Nonfiction > Jacob A. Riis > The Battle with the Slum > Page 223
Jacob A. Riis (1849–1914).  The Battle with the Slum.  1902.

Page 223
it should have cost her twenty-five by right, only she told the fortune-teller she had only fifteen, and lied in telling, is doing the same after her fashion. Stunted, bemuddled, as their standards were, I think I should prefer to take my chances with either rather than with the woman of wealth and luxury who gave a Christmas party to her lap-dog, as on the whole the sounder and by far the more hopeful.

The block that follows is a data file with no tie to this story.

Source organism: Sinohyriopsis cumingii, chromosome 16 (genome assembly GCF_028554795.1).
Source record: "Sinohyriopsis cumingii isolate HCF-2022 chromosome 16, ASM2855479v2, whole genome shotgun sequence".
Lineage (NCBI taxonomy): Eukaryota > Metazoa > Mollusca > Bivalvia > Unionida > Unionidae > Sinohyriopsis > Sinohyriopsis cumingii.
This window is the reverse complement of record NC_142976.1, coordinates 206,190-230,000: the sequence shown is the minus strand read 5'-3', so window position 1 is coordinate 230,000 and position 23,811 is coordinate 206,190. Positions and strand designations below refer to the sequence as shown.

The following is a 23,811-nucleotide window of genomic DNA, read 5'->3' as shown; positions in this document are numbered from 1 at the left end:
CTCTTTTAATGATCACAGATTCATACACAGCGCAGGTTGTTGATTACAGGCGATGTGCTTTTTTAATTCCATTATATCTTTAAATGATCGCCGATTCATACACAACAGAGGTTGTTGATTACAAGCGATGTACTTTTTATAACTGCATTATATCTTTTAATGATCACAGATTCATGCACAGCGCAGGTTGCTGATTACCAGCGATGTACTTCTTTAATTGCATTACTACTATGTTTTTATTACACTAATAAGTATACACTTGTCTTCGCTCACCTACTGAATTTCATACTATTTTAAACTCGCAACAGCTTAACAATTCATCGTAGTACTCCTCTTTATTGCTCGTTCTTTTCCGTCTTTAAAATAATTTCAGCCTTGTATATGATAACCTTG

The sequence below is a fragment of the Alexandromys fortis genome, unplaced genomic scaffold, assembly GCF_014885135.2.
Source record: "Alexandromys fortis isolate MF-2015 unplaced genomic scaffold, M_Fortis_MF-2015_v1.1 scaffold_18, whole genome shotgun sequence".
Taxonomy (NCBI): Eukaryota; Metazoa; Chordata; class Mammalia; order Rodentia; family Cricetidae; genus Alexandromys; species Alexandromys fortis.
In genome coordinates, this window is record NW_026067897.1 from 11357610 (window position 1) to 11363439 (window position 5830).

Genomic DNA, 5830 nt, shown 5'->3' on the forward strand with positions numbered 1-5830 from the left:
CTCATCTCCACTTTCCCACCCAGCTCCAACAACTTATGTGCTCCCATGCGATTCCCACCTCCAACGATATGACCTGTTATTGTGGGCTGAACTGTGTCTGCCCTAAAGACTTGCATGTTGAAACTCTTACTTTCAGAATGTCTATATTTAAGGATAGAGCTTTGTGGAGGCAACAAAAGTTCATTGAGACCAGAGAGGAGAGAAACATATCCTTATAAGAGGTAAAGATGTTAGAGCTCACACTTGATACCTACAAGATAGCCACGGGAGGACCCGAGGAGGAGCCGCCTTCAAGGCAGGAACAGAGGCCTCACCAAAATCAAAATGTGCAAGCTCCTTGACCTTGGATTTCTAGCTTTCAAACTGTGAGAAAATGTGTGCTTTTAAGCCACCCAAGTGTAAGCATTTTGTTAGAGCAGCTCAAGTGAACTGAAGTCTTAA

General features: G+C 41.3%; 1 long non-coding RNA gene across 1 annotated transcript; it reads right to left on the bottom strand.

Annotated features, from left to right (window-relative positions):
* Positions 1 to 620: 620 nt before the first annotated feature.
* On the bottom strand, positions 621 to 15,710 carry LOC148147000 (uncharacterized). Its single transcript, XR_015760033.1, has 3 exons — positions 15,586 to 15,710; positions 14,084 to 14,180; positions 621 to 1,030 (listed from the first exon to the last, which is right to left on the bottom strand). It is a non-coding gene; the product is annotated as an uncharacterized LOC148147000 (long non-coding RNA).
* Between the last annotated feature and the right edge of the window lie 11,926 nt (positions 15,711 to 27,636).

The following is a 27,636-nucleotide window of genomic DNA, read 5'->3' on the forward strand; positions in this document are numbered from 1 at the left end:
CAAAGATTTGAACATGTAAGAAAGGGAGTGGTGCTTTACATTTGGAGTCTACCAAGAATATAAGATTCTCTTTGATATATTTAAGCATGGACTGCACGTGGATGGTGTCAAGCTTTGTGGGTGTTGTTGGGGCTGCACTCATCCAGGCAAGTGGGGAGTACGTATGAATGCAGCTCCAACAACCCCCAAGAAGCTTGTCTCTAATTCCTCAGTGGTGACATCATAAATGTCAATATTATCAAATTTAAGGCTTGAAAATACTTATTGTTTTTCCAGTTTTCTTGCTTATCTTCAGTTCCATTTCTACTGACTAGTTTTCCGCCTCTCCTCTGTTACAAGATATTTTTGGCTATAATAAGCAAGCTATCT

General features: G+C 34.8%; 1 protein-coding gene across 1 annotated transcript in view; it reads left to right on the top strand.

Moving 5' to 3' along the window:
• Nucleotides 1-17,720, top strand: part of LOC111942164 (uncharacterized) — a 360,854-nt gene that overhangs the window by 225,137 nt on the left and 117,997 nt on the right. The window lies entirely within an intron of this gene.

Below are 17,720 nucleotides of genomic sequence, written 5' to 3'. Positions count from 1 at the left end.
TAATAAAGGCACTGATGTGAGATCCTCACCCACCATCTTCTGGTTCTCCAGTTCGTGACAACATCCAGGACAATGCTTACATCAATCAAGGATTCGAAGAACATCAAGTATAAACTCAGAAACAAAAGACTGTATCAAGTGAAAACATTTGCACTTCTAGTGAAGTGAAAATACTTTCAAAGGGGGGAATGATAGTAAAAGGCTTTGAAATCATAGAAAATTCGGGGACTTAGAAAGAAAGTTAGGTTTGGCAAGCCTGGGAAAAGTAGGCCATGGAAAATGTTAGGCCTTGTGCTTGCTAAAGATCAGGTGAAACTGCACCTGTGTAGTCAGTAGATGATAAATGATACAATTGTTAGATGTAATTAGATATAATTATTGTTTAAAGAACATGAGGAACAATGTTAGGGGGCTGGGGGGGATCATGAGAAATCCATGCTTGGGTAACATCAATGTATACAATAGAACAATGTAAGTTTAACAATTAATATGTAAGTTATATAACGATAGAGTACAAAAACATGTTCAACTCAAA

All of which is merely saying that the country is all right, and the people are to be trusted with the old faith in spite of the slum. And it is true, if we remember to put it that way,— in spite of the slum. There is nothing in the slum to warrant that faith save human nature as yet uncorrupted. How long it is to remain so is altogether a question of the sacrifices we are willing to make in our fight with the slum. As yet, we are told by the officials having to do with the enforcement of the health ordinances, which come closer to the life of the individual than any other kind, that the poor in the tenements are “more amenable to the law than the better class.” It is of the first importance, then, that we should have laws deserving of their respect, and that these laws should be enforced, lest they conclude that the whole thing is a sham. Respect for law is a very powerful bar against the slum. But what, for instance, must the poor Jew



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